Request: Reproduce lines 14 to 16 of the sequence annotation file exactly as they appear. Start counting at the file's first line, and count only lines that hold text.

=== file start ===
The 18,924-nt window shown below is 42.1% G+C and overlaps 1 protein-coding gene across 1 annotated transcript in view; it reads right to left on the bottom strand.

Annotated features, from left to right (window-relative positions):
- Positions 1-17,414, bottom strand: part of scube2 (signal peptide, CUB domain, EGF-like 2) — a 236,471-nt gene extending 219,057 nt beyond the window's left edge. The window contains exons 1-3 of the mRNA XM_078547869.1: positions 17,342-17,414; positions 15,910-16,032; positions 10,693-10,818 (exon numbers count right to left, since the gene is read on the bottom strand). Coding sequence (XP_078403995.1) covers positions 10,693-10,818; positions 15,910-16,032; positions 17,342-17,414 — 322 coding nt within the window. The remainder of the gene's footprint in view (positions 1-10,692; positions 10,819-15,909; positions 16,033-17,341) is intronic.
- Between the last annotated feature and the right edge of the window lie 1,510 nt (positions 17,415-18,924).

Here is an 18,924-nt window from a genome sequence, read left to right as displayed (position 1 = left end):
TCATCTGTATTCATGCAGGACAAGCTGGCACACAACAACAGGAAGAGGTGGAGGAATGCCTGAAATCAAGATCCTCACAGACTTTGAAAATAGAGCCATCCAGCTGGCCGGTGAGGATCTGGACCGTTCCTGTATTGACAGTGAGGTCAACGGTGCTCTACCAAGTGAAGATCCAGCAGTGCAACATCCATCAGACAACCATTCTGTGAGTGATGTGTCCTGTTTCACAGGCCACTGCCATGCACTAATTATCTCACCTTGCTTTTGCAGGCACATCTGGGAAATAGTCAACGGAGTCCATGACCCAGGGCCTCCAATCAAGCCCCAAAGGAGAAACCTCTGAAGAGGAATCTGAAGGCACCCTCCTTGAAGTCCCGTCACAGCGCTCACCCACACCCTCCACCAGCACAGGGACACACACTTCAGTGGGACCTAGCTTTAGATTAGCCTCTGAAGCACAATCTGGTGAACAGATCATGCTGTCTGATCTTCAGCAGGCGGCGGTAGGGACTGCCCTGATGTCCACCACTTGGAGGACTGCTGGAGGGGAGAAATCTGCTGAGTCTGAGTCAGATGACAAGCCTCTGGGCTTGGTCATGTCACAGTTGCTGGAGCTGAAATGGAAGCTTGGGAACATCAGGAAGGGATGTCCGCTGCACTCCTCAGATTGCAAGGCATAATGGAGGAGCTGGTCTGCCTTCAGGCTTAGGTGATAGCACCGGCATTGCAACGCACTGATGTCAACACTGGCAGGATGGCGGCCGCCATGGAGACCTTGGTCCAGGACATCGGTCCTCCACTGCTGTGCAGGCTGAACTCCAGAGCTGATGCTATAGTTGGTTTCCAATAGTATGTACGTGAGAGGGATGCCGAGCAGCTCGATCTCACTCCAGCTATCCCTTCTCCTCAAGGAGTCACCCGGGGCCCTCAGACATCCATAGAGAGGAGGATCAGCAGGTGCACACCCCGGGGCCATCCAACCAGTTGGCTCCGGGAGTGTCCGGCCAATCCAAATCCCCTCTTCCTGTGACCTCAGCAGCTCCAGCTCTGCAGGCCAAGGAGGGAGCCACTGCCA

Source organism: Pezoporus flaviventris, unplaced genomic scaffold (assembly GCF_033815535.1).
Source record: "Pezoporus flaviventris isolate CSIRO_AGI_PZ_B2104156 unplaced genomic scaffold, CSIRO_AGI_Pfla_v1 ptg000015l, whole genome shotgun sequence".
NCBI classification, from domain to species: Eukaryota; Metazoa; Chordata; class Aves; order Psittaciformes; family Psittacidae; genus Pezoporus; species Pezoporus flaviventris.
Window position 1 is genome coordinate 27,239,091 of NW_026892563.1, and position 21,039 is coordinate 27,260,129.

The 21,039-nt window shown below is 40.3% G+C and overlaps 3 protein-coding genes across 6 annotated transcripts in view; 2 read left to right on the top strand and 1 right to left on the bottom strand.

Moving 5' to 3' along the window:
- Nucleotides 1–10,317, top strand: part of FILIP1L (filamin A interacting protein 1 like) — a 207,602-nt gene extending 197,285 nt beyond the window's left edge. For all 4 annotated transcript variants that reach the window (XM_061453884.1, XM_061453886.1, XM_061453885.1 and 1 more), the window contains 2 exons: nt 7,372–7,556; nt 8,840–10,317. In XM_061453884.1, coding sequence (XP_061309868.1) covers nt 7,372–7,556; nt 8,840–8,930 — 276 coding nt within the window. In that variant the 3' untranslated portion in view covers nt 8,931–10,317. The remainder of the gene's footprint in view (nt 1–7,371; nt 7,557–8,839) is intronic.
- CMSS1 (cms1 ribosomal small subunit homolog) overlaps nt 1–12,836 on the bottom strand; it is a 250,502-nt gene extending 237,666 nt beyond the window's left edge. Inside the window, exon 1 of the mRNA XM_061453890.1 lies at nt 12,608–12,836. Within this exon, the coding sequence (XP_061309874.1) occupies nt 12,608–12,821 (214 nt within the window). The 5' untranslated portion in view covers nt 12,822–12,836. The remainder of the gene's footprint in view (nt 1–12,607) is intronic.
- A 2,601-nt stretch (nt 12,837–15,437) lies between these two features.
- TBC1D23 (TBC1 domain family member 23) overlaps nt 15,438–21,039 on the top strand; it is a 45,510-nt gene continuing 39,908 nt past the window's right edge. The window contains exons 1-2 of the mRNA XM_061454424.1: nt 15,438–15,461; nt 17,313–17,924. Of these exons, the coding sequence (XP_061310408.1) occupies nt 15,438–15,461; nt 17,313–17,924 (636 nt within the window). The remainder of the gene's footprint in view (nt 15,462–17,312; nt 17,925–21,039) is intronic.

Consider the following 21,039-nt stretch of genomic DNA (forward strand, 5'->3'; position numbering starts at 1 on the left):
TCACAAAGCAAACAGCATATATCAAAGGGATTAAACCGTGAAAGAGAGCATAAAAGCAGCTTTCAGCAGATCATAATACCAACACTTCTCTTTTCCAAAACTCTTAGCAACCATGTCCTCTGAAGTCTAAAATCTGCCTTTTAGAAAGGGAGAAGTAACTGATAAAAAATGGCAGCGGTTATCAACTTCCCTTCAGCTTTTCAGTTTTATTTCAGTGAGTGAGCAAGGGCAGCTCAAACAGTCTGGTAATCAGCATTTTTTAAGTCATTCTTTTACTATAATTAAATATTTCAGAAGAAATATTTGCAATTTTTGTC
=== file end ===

- CMSS1 (cms1 ribosomal small subunit homolog) overlaps nt 1–12,836 on the bottom strand; it is a 250,502-nt gene extending 237,666 nt beyond the window's left edge. Inside the window, exon 1 of the mRNA XM_061453890.1 lies at nt 12,608–12,836. Within this exon, the coding sequence (XP_061309874.1) occupies nt 12,608–12,821 (214 nt within the window). The 5' untranslated portion in view covers nt 12,822–12,836. The remainder of the gene's footprint in view (nt 1–12,607) is intronic.
- A 2,601-nt stretch (nt 12,837–15,437) lies between these two features.
- TBC1D23 (TBC1 domain family member 23) overlaps nt 15,438–21,039 on the top strand; it is a 45,510-nt gene continuing 39,908 nt past the window's right edge. The window contains exons 1-2 of the mRNA XM_061454424.1: nt 15,438–15,461; nt 17,313–17,924. Of these exons, the coding sequence (XP_061310408.1) occupies nt 15,438–15,461; nt 17,313–17,924 (636 nt within the window). The remainder of the gene's footprint in view (nt 15,462–17,312; nt 17,925–21,039) is intronic.